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Scottish Secretary of States Visits the British Embassy in Tokyo
Scottish Secretary speaks on Brexit in Japan
With Brexit of growing concern to not only Japanese firms but also the British expatriate community in Japan, the Secretary of State for Scotland’s address to BCCJ members on 16th February drew a full house at the British Embassy, Tokyo.
It was David Mundell MP’s first visit to Japan and provided an opportunity for him to share what Brexit means for Scotland, the United Kingdom and Japan.
Scotland and Japan, said Mundell, have had strong links since the mid-19th century when Aberdeenshire-born Thomas Glover landed in Nagasaki and became a key figure in business and the industrialisation of Japan. These ties have since broadened and deepened to include all sectors of trade and investment as well as education.
Japan is Asia’s leading investor in Scotland, with 85 Japanese firms employing more than 6,000 people and turning over almost £1.5bn a year, according to Mundell. Meanwhile, Scotland’s exports to Japan have increased 11% year on year to total £500m in 2017. Notable exports include Harris Tweed, whose largest international market is Japan, and specialist gas for research purposes.
But Mundell said there is now potential for Scottish exports to Japan to increase further.
“Leaving the EU represents an unprecedented opportunity for the UK and Scotland … “there is no ceiling to what can be achieved together with Japan and businesses in Japan in areas like health, education, trade and investment,” he added. “My message as I have visited businesses around Tokyo is to be ambitious, be bold and join us in seizing the opportunities that lie ahead of us.”
Mundell said the announcement, in mid-February, that Terumo Corporation is to invest £33mn in its subsidiary’s factory in Renfrewshire reflected the workforce’s quality and commitment to the firm as well as the high standard of teaching in Scottish universities to provide such skilled people.
This quality, he pointed out, is reflected across the UK, which has shown expertise in driving innovation in areas such as artificial intelligence, robotics, agritech and fintech.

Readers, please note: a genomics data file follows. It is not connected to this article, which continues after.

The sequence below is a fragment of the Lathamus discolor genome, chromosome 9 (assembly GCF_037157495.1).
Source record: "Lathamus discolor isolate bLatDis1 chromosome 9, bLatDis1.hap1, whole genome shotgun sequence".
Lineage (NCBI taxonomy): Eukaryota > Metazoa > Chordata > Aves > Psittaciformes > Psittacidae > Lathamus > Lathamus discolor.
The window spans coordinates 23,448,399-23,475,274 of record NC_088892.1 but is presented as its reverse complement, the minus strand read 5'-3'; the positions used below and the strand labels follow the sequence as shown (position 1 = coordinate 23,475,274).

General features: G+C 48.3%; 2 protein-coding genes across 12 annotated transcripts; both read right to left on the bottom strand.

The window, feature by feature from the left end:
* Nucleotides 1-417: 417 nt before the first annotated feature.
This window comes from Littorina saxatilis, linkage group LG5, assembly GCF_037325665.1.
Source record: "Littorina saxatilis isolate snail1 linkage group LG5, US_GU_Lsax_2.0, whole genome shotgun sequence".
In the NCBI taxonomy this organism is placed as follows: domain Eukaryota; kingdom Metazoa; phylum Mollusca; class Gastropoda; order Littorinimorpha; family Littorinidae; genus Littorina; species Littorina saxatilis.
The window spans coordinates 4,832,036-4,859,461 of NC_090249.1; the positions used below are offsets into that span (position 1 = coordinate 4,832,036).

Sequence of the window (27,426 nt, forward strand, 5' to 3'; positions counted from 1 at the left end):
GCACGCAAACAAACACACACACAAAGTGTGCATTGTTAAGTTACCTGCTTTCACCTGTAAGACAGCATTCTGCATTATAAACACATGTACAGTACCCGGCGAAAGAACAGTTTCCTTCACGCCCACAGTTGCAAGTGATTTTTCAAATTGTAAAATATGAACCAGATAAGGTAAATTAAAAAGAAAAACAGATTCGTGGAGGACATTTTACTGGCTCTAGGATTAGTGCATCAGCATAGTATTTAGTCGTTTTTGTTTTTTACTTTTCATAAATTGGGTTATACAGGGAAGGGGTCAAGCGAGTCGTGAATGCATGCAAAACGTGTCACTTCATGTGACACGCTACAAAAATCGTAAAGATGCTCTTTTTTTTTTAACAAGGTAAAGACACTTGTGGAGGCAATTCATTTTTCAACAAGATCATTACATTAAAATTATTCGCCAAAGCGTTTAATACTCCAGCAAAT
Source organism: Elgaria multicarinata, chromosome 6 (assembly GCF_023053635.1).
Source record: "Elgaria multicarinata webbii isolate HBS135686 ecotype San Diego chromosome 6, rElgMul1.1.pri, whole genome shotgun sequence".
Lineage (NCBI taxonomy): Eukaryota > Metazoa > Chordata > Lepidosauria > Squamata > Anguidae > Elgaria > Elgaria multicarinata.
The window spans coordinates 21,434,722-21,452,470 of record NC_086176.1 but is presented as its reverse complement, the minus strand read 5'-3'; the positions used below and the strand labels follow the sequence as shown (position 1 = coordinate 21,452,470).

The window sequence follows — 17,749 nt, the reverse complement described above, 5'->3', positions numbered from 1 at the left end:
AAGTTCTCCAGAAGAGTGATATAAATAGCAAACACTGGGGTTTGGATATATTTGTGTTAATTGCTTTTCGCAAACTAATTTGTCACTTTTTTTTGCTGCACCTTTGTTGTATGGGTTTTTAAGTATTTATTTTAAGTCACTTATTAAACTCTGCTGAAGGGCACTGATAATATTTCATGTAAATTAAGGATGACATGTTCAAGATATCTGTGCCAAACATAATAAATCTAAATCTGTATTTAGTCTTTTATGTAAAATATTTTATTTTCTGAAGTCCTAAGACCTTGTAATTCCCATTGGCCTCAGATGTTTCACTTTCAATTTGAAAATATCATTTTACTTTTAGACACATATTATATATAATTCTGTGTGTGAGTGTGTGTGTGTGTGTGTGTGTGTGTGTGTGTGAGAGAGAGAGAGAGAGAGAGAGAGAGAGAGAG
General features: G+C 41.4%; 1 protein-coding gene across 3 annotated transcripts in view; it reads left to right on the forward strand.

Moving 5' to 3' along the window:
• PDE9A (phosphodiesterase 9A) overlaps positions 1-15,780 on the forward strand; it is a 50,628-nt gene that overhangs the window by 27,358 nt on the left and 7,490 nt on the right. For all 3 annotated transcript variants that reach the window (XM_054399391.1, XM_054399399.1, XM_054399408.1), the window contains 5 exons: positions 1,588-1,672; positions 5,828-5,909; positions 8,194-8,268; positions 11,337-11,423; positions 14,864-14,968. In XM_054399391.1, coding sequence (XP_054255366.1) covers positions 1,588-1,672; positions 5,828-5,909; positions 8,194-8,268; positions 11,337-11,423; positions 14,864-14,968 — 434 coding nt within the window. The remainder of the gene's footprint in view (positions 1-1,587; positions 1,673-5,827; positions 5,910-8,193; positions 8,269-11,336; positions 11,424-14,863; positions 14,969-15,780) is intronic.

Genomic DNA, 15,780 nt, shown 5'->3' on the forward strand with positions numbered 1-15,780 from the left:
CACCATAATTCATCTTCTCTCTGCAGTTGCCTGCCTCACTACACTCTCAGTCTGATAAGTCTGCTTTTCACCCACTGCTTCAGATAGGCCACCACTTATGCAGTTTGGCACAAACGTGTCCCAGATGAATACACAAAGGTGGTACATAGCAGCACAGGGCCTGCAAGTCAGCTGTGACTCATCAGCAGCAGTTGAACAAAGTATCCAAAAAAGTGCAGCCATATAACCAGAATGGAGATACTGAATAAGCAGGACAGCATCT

He therefore believes Scotland and the UK will remain appealing for investment, even considering Brexit.
Speaking on the prospect of a second vote on Scotland’s independence, Mundell described the Scottish Independence Referendum of 2014 as “a decisive result” and “a once-in-a-generation event.”
“We don’t anticipate that there will be another referendum in relation to Scotland’s place in the UK,” he said. “I’m clear that as we leave the EU, we must use Brexit to strengthen devolution and [Scotland’s] union within the United Kingdom.”
On the UK
Echoing Foreign Secretary Boris Johnson’s comments to the BCCJ in July 2017 that leaving the EU doesn’t mean the UK is turning inwards, Mundell said Brexit offers the UK “global opportunities we could never have taken as a member of the EU.”
Whilst he said the EU would remain a vital partner for trade and security, he noted that “once we are outside the EU, we can look at trade around the world with more freedom and more energy, to open up new markets and strengthen the links we already have with friends like you here in Japan.
“The international trade deals we enjoy as a member of the EU will be a solid foundation for our trading future. That’s why we’re taking the domestic legislation through parliament at this time, to enable us to transition the terms of those deals and preserve the non-tariff elements of existing arrangements as part of our plans to ensure an orderly Brexit,” he added.
He also noted that the UK would be leaving the single market and the customs union because it is “incompatible” to leave the EU and remain part of these EU structures. Yet, he said the government hopes for a “bespoke deal” with the EU because of its 40-year membership and alignment with EU laws.
Mundell welcomed Prime Minister Theresa May’s visit to Japan in 2017 and said the Japan-UK Joint Declaration on Prosperity Cooperation recognises the blossoming trade and investment relationship. Moreover, the cooperation includes “championing free trade across the globe and improving market access.”
May’s mid-February meetings with representatives of Japanese businesses and Koji Tsuruoka, ambassador of Japan to the UK, reflect her desire to take their concerns seriously, he explained. He hopes the UK government’s planned transitionary or implementation period of two years will allay fears and allow firms a longer period to prepare for Brexit while avoiding two sets of legislative changes.
Answering a question on trade with Japan, Mundell said the UK government is working with the EU to support the EU-Japan Economic Partnership Agreement and will continue that work until it is ready to negotiate its own free trade agreement with Japan.
“All EU agreements are predicated on the interests of—at the moment—28 member states so agreements cover—to an extent—all those interests. What we are looking to do in an agreement between the UK and Japan is to focus on UK interests, which in some ways may be the same, in other areas may be different,” he said.
On diversity and inclusion
In closing, Mundell said he had great respect for May, who has shown “inner strength” in her handling of Brexit, as well as other women in leadership with whom he works closely, namely Nicola Sturgeon, first minister of Scotland, and Ruth Davidson, head of the Scottish Conservatives.
These women are criticised, but something the UK can “take pride in,” he said, is that they are judged on their merits and never criticised because of their gender.